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Pink and Say by Patricia Polacco
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Pink and Say

by Patricia Polacco, Joan Hickson (Illustrator)

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1,4951504,957 (4.49)9

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» See also 9 mentions

Showing 1-5 of 150 (next | show all)
The story is about two boy soldiers who meet each other in the battlefield during the American Civil War. This book can be used for history about the civil war. It makes it a lot more interesting. ( )
  Christina1476 | Apr 20, 2017 |
I think it is a well written book! There are a lot of teaching ideas that go along well with this book! ( )
  Sammmm_omalley | Apr 20, 2017 |
At first I didn't like this book. Then I took a picture walk and REALLY didn't like the story but the reason why was because of how powerful the images in the story were to convey an emotion so deep, There is mild blood in the illustrations so I would not recommend a K-2 read-aloud. I didn't need words to see how sad this book was. The dialogue the author chose to write the story was through a Southern accent in the early 1900s and made the story more authentic. There are some words that a reader may need to look up, such as, "cripple up," "afeared," and "buckboard." The main idea of the story is to educate young readers about early war against slavery and racism. While I say I didn't like the book, the truth is, it was a good read. ( )
  mdelga3 | Mar 17, 2017 |
This book would work well as an interactive read-aloud for 4th and 5th grade students who are learning about the Civil War, segregation, and slavery. It would work as an interactive read-aloud because they can ask and answer questions about the content and talk it out as a class as they make connections to what they are learning in class.
  tmoreland01 | Feb 28, 2017 |
Pink and Say are two soldiers in the Civil War. Say is a white soldier, Pink is black. Say is injured and Pink takes him back to his home, where his mother nurses him back to help. The Confederate army find Say and kills Pink's mom in the process. Say and Pink are both arrested, but they receive very different punishments, based on skin color.
Classroom:
This book can be used to illustrate the different attitudes about race during the Civil War era.
Classroom:
Have the students write a story from Pink's point of view or have them create a story that has a different ending, maybe or more balanced punishment if at all. Remind them of the structure of story telling, help them include developed dialog/thoughts of their character.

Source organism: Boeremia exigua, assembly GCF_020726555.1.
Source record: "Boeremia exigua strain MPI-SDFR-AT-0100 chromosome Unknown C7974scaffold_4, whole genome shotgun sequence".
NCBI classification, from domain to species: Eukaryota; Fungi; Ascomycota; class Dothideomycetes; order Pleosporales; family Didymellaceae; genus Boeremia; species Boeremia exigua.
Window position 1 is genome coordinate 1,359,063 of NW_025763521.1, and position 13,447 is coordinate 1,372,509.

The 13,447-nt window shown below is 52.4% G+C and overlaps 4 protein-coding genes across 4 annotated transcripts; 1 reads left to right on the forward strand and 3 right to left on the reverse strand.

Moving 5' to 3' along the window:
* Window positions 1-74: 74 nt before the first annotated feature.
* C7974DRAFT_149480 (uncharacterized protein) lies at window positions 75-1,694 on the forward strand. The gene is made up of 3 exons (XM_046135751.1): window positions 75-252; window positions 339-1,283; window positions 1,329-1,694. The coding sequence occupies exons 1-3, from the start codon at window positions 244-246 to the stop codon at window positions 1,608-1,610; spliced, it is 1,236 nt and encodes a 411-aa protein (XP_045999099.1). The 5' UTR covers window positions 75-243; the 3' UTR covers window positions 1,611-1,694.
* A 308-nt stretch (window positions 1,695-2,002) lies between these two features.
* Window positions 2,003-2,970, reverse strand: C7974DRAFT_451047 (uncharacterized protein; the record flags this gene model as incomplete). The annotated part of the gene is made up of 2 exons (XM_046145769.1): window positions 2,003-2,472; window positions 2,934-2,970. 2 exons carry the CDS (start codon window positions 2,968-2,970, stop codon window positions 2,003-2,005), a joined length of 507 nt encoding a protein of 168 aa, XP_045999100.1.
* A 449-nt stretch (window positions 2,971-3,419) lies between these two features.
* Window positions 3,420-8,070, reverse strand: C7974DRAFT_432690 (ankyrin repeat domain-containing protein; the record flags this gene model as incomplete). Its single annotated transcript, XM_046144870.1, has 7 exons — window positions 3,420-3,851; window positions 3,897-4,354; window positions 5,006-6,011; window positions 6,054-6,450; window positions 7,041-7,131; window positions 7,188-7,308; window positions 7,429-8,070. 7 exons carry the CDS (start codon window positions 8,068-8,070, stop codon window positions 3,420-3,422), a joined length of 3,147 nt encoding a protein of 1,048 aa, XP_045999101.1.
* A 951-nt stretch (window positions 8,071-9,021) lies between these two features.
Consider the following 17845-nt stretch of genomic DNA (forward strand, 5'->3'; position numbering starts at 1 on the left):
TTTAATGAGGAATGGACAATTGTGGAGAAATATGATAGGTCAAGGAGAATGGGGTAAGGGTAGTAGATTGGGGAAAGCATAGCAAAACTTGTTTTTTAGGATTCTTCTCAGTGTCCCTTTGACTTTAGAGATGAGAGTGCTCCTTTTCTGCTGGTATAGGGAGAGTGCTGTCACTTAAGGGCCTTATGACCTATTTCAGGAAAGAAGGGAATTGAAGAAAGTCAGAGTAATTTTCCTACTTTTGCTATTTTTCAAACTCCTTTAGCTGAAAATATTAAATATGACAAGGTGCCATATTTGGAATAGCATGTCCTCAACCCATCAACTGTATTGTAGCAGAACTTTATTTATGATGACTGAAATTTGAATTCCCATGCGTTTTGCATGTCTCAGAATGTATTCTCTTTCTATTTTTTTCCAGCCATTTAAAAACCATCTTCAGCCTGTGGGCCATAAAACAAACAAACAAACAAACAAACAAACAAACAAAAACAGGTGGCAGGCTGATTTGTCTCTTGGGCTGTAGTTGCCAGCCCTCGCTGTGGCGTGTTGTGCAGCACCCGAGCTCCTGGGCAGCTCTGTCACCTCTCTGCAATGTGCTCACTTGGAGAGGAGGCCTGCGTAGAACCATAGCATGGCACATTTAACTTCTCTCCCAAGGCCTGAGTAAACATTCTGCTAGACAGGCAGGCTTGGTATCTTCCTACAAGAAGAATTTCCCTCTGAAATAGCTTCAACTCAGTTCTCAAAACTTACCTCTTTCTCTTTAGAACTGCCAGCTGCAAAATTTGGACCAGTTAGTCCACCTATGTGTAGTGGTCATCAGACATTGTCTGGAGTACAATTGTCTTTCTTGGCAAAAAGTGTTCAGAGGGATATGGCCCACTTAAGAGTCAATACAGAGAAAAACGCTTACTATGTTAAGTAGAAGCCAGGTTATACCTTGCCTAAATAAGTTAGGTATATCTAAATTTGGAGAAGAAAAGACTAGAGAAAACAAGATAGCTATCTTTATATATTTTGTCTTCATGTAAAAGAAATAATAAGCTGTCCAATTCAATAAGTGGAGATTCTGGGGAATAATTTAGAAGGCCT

KButterfield | Dec 7, 2016 |
Showing 1-5 of 150 (next | show all)
Hands and gestures have always been important in Polacco's work. Here they are at the center of a picture book based on a true incident in the author's own family history. It's a story of interracial friendship during the Civil War between two 15-year-old Union soldiers. Say, who is white and poor, tells how he is rescued by Pinkus (Pink), who carries the wounded Say back to the Georgia home where Pink's black family were slaves. In a kind of idyllic interlude, Pink and his mother nurse Say back to health, and Pink teaches his friend to read; but before they can leave, marauders kill Pink's mother and drag the boys to Andersonville prison. Pink is hanged, but Say survives to tell the story and pass it on across generations. The figure of Pink's mother borders on the sentimental, but the boys' relationship is beautifully drawn. Throughout the story there are heartbreaking images of people torn from a loving embrace. Pictures on the title and copyright pages show the parallel partings as each boy leaves his family to go to war. At the end, when the friends are wrenched apart in prison, the widening space between their outstretched hands expresses all the sorrow of the war. Then, in a powerful double-page spread, they are able to clasp hands for a moment, and their union is like a rope. Say once shook Lincoln's hand, just as Say held Pink's hand, and Say tells his children, who tell theirs, that they have touched the hand that touched the hand . . .
added by sriches | editBooklist
 
Gr 4 UpSay, 15, had never seen a black person up close until Pink, also a young Union soldier, saves his life. During his brief stay in Pink's home, the wounded boy comes to understand his friend's unconquerable vision of freedom. A memorable family reminiscence with evocative paintings. (Oct. 1994)
added by sriches | editSchool Library Journal
 

» Add other authors (5 possible)

Author nameRoleType of authorWork?Status
Patricia Polaccoprimary authorall editionscalculated
Hickson, JoanIllustratormain authorall editionsconfirmed

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Book description
Follows the story of two boys during the Civil War. One was a slave and one was a soldier. The soldier named Say gets saved by Pink, who was a slave and is taken back to his slave home. It tells the story of this great friendship.
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Say Curtis describes his meeting with Pinkus Aylee, a black soldier, during the Civil War, and their capture by Southern troops. Based on a true story about the author's great-great-grandfather.

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